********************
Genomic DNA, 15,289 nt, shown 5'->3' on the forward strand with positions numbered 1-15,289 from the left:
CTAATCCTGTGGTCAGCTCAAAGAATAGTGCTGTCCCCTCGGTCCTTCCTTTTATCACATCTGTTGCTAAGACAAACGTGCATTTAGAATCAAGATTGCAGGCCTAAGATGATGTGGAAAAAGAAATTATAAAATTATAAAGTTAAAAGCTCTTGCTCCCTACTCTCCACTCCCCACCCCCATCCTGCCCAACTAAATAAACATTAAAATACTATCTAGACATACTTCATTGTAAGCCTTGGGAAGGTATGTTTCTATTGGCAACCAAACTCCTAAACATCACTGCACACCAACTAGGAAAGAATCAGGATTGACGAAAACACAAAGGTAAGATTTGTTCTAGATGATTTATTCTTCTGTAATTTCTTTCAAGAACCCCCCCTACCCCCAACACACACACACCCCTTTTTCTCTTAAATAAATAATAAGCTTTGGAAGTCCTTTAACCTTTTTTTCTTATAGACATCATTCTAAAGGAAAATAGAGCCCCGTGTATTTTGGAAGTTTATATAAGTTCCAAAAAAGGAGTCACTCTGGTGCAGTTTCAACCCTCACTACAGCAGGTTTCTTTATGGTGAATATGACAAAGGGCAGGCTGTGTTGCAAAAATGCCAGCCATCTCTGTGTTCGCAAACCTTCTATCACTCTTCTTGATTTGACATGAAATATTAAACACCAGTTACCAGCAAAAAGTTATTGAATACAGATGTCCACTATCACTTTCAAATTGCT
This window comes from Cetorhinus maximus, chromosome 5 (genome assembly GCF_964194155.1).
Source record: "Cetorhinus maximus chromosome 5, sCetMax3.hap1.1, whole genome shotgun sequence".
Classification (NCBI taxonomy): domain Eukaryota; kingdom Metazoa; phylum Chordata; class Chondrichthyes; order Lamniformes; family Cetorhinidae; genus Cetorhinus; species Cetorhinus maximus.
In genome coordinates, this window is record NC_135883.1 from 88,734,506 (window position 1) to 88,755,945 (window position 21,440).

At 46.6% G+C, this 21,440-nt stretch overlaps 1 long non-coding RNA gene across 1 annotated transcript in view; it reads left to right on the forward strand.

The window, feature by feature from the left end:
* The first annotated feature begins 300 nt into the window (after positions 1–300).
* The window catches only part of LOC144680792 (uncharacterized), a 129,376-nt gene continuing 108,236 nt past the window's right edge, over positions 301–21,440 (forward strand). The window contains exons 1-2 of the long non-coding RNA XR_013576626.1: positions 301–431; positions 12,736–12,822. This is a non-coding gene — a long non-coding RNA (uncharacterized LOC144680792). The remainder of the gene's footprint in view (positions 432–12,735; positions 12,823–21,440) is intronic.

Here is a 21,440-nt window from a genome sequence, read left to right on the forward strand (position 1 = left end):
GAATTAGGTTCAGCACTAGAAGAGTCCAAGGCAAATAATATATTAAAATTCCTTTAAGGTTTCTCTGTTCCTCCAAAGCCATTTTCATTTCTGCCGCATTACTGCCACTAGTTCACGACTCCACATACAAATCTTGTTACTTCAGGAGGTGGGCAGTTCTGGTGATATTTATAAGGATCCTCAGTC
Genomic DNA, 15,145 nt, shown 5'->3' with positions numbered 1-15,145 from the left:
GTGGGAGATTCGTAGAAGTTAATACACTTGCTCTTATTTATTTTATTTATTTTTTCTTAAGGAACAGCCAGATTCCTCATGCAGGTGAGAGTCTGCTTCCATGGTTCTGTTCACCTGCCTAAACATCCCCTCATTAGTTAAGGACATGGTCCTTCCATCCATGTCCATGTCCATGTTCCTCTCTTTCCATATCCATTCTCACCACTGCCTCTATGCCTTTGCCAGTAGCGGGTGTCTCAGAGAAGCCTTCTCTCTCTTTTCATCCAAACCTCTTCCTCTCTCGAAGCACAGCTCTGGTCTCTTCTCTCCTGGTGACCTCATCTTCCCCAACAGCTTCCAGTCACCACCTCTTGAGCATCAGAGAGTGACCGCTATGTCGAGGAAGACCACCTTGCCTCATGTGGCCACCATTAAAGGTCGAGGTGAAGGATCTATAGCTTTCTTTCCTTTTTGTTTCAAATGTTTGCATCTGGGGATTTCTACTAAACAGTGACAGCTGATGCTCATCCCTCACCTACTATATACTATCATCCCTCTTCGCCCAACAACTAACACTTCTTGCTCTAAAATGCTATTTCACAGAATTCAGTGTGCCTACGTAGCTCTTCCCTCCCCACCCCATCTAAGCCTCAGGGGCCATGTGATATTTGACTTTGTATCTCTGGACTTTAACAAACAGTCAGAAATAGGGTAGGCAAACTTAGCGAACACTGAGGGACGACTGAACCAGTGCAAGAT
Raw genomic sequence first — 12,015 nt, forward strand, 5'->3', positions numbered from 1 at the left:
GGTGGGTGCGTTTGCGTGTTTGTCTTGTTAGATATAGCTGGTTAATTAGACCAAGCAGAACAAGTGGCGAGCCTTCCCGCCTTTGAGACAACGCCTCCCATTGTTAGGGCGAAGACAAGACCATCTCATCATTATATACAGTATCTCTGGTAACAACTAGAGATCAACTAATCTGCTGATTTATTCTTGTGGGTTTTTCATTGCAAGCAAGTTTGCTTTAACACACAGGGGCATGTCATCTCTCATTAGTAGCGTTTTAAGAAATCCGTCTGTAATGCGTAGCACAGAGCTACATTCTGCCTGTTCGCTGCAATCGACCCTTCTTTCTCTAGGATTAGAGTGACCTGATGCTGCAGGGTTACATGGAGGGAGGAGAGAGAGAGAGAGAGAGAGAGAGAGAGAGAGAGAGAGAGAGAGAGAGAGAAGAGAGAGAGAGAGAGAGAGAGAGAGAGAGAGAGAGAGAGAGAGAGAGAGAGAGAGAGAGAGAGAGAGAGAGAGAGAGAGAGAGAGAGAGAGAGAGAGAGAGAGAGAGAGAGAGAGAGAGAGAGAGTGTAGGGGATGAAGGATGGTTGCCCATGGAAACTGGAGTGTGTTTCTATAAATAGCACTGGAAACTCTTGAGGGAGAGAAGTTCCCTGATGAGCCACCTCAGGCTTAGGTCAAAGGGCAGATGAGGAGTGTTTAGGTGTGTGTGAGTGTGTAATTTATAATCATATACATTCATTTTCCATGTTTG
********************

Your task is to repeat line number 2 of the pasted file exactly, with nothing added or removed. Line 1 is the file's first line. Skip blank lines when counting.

CTAATCCTGTGGTCAGCTCAAAGAATAGTGCTGTCCCCTCGGTCCTTCCTTTTATCACATCTGTTGCTAAGACAAACGTGCATTTAGAATCAAGATTGCAGGCCTAAGATGATGTGGAAAAAGAAATTATAAAATTATAAAGTTAAAAGCTCTTGCTCCCTACTCTCCACTCCCCACCCCCATCCTGCCCAACTAAATAAACATTAAAATACTATCTAGACATACTTCATTGTAAGCCTTGGGAAGGTATGTTTCTATTGGCAACCAAACTCCTAAACATCACTGCACACCAACTAGGAAAGAATCAGGATTGACGAAAACACAAAGGTAAGATTTGTTCTAGATGATTTATTCTTCTGTAATTTCTTTCAAGAACCCCCCCTACCCCCAACACACACACACCCCTTTTTCTCTTAAATAAATAATAAGCTTTGGAAGTCCTTTAACCTTTTTTTCTTATAGACATCATTCTAAAGGAAAATAGAGCCCCGTGTATTTTGGAAGTTTATATAAGTTCCAAAAAAGGAGTCACTCTGGTGCAGTTTCAACCCTCACTACAGCAGGTTTCTTTATGGTGAATATGACAAAGGGCAGGCTGTGTTGCAAAAATGCCAGCCATCTCTGTGTTCGCAAACCTTCTATCACTCTTCTTGATTTGACATGAAATATTAAACACCAGTTACCAGCAAAAAGTTATTGAATACAGATGTCCACTATCACTTTCAAATTGCT